Carte Réduite de L'Isle de Saint Christophe Dressée au Depost des Cartes Plans et Journaux de la Marine, Pour le Service des Vaisseaux du Roy, Par ordre de M. le Marquis de Massiac, Lieutenant General des Armées Navales, Secretaire d'etat aiant le Départment de la Marine, Par le S. Bellin, Ingenieur de la Marine et du Depost des Plans, Censeur Royal de Academe de Marine et de la Societe de Londres. M.DCC.LVIII.
23.25 x 34.5 in (59.055 x 87.63 cm)
1 : 58334
This is a large, scarce, 1758 Bellin map of the Caribbean islands of St. Christopher / St. Kitts and Nevis. The map is superbly engraved, with dramatic pictorial mountains, finely rendered forests, and two elegantly rendered cartouche frames. The grand scale of the map allows richer detail than any map of these islands we have seen until the Jefferys map based on Anthony Ravell's (1675 - July 3, 1727) c. 1717 Survey. Although Ravells' work predates this map, Bellin would not have had access to it, and placenames and navigational details diverge sharply. Like most maps of these islands, including Bellin's own smaller-format map, this was based largely on the surveys of Andrew Norwood (16?? - 1685). The maps of Moll, Bowen, and Mount and Page all relied on Norwood's survey for source material. But this map shows more concrete, contemporaneous data than the Norwood, including individual structures in many cases. Since this was intended for use by the French Navy, it is very likely that more recent intelligence was consulted, none of which has otherwise survived.
An Oft-Traded Colonial PrizeDuring the course of the 17th century, the island saw the establishment of colonies by the English (1623) and the French (1625). The two colonial powers vied for dominance, cooperating only in the massacre of the indigenous Kalinago population, and interrupted only for a year by the 1629 Spanish occupation. Thereafter, the English and French partitioned the island, and it changed hands several times by both military action and treaty. By the time this map was printed, rule of the island passed to the British according to the terms of the Peace of Utrecht - although the place names reflect the French tenure on the eastern part of the island.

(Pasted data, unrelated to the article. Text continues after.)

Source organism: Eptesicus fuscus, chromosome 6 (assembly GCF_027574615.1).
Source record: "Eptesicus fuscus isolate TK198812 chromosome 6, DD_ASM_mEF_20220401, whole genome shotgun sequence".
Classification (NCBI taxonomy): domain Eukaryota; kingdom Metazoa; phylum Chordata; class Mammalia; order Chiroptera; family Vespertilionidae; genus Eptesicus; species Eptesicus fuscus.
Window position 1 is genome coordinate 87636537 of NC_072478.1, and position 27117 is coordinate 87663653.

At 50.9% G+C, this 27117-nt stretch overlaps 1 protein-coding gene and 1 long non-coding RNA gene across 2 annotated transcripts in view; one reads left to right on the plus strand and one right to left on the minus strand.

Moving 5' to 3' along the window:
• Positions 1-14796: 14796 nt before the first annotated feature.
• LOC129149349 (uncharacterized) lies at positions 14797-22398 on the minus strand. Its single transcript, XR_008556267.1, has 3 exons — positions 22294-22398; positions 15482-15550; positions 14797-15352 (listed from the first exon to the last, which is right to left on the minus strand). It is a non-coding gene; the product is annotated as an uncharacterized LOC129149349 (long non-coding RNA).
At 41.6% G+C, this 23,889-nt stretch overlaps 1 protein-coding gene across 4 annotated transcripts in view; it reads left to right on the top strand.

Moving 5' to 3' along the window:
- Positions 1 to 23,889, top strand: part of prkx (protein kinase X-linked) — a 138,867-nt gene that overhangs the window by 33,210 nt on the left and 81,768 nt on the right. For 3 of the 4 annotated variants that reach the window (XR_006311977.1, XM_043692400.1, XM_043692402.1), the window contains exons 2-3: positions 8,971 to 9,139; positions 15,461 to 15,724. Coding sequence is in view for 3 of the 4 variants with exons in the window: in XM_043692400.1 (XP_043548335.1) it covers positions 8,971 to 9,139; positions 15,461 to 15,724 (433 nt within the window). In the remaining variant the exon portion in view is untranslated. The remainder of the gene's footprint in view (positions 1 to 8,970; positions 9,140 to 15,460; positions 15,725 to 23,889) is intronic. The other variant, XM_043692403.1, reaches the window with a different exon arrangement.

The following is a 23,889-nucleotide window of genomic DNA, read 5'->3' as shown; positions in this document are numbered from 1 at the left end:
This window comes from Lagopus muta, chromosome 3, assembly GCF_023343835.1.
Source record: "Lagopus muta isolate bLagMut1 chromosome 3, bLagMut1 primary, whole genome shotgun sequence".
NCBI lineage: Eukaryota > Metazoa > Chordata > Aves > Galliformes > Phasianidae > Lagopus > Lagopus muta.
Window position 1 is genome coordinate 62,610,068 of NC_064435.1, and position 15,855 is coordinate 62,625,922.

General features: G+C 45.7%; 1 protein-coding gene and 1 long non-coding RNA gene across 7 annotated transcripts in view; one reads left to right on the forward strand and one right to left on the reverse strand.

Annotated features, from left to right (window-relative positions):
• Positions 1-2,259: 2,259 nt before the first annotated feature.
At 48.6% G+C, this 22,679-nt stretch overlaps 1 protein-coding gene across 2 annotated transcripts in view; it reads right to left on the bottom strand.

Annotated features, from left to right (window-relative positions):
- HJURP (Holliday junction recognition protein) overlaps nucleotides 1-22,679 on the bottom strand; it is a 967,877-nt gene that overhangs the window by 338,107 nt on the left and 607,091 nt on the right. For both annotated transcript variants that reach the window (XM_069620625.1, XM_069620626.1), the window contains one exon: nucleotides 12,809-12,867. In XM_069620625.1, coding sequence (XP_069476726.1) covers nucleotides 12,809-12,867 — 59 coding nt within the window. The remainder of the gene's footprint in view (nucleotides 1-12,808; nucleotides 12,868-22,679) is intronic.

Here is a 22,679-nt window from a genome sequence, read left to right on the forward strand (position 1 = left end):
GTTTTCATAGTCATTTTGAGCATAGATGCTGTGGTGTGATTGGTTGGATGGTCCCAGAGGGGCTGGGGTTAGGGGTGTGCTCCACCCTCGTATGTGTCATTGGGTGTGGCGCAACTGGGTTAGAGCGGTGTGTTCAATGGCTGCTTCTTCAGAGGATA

We Can't All Choose For Whom We WorkBellin's production of this map occurred during the short-lived ministry of Claude Louis d'Espinchal, marquis de Massiac (1686 -1770), who for a brief and inglorious tenure (May 31 - October 31, 1758) was the Secretary of State for the French Navy. The Marquis was the first member of the nobility of the sword to hold the position, which he proved unwilling to administer, deferring the actual labor to his deputy minister, Norment de Mazy. The disastrous fruits of this arrangement would include the fall of Louisbourg (1758), the loss of the island of Gorée in Senegal (1758), British attacks along the Brittany coast, and France’s generally poor naval performance in the Seven Years' War (1756 - 1763). Both Norment and the Marquis were be removed from their positions after only five months. Norment wrote of d'Espinchal that 'he brought to the ministry, in his person, a nullity which he did not know how to hide.'